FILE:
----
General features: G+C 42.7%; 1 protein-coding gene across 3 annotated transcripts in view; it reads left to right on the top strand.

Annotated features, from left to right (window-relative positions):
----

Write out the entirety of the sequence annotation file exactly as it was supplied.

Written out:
General features: G+C 42.7%; 1 protein-coding gene across 3 annotated transcripts in view; it reads left to right on the top strand.

Annotated features, from left to right (window-relative positions):